Physicians increasingly explore new practice models to ease their financial strain and restore their satisfaction in medicine, but the process of actually making the switch (or starting a new practice) requires careful planning.
A recent article from Medical Economics provided three key successful transition steps:
Define your model. There are three main variations of direct-pay medicine, according to the article. The first is a straight-cash model, in which patients pay out-of-pocket for services as they receive them. There's also a fee-based model, which covers most office visits and a certain level of physician access. Finally, there's concierge medicine, which generally sets a higher monthly fee in exchange for more comprehensive services, and is the only one of the three types to often accept some forms of insurance.
Set your pricing. "If you charge too much, you won't get enough patients to support your business," said Harry Izbicki, D.O., co-owner of Izbicki Family Medicine, a direct-pay practice in Erie, Pennsylvania. "But if you charge too little, you're leaving money on the table and maybe working harder than you have to." For example, Access Healthcare, a family practice serving clients ranging from the homeless to some millionaires in Apex, North Carolina, charges members $40 per month plus $20 for each office visit. "That covers the variable cost of seeing patients in the office [rather than through telemedicine or e-mail,]," said Physician Leader Brian Forrest, M.D. "It's the right amount to keep patients from coming more than they should, while not causing them to delay any necessary care."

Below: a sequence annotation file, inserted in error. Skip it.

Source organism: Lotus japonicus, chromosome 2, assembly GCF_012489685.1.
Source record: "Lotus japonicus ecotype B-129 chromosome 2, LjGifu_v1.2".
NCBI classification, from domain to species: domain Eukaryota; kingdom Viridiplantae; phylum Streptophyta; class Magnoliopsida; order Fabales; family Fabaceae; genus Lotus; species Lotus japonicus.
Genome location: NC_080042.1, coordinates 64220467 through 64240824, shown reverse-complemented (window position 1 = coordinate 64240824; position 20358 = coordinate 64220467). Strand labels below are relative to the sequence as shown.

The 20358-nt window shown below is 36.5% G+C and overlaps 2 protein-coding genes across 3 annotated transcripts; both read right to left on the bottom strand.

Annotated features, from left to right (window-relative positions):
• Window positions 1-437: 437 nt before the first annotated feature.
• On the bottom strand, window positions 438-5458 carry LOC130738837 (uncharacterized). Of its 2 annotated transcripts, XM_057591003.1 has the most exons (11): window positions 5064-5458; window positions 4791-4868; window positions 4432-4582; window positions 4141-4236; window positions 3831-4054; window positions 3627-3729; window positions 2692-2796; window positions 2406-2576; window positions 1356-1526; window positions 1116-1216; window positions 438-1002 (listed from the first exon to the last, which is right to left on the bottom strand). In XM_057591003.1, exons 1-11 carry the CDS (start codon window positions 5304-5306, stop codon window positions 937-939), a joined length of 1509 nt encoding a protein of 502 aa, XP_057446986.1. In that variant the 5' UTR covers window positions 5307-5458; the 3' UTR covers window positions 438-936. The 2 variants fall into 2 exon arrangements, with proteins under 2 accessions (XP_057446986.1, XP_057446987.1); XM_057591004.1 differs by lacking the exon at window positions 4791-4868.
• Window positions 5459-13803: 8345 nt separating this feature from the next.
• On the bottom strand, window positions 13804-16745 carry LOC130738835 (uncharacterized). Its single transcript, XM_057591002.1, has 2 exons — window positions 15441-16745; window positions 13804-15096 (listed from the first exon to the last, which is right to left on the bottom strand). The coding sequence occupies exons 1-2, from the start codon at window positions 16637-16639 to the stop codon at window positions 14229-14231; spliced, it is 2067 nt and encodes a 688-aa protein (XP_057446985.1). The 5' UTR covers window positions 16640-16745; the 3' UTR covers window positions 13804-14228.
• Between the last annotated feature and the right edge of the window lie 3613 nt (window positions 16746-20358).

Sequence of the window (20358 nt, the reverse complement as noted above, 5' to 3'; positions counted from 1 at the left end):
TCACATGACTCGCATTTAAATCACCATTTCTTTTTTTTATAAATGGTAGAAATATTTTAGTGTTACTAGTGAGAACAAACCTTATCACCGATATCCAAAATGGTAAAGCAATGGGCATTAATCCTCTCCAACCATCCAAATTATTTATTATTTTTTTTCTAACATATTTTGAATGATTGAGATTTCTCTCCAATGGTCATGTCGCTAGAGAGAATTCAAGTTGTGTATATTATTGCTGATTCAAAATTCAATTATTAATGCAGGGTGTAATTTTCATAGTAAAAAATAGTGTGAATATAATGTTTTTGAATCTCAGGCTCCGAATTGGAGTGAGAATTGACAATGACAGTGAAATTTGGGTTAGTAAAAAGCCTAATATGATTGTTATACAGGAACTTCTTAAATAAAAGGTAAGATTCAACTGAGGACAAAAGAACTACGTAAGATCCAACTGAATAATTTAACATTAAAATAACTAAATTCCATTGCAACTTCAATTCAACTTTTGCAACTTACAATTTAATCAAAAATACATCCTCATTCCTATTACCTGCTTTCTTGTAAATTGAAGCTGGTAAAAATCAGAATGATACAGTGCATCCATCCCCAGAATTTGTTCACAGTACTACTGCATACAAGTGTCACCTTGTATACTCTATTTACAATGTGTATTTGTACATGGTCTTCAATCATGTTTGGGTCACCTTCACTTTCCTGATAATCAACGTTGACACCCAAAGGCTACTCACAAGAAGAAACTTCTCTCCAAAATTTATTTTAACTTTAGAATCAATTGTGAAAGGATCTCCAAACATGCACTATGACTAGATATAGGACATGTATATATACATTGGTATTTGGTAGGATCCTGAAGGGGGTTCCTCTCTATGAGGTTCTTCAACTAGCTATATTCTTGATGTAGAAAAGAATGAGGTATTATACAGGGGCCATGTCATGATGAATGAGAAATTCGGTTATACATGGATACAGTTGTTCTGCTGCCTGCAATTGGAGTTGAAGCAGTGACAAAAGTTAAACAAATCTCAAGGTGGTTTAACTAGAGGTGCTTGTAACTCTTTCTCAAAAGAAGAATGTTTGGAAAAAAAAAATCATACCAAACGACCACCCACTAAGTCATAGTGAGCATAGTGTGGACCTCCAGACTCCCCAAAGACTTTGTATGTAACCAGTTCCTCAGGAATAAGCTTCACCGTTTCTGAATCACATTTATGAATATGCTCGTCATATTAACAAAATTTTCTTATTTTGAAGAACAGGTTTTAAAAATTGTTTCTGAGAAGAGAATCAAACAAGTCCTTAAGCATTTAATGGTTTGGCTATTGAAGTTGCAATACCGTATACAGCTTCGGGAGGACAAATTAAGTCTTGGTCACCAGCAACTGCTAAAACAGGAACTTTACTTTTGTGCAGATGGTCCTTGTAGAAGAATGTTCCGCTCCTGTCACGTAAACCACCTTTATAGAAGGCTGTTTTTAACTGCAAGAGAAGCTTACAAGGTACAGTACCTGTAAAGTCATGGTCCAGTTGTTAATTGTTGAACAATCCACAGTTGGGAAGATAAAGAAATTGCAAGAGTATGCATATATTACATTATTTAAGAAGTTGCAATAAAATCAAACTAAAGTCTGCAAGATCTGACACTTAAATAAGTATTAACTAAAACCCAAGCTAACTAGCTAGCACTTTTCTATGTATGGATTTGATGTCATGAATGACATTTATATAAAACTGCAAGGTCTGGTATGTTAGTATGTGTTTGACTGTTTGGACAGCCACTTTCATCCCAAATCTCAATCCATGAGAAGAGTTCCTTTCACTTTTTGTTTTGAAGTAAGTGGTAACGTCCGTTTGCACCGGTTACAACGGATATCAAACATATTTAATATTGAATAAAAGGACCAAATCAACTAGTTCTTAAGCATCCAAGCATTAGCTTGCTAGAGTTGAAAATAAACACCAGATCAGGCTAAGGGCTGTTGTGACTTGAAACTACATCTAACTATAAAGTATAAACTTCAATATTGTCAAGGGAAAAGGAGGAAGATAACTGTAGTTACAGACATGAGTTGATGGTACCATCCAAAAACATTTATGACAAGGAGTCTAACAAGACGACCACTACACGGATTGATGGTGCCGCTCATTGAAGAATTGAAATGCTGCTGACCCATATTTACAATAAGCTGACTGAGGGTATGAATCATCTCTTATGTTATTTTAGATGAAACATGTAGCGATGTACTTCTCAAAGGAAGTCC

Make staffing decisions. In an effort to keep overhead low and adjust to less administrative work for employees to do for smaller patient panels, direct-pay practices may be able to downsize to a smaller team of highly patient-focused staff. In many cases, however, employees who will not be a good fit for the new model de-select themselves once the practice announces the change. Alternatively, "some physicians, if they have a particularly tight-knit staff, will decide to keep everyone initially, and wait for attrition to pare down the staff," Rob Lewis, of consultancy SpecialDocs, told Medical Economics.
To learn more:
- read the article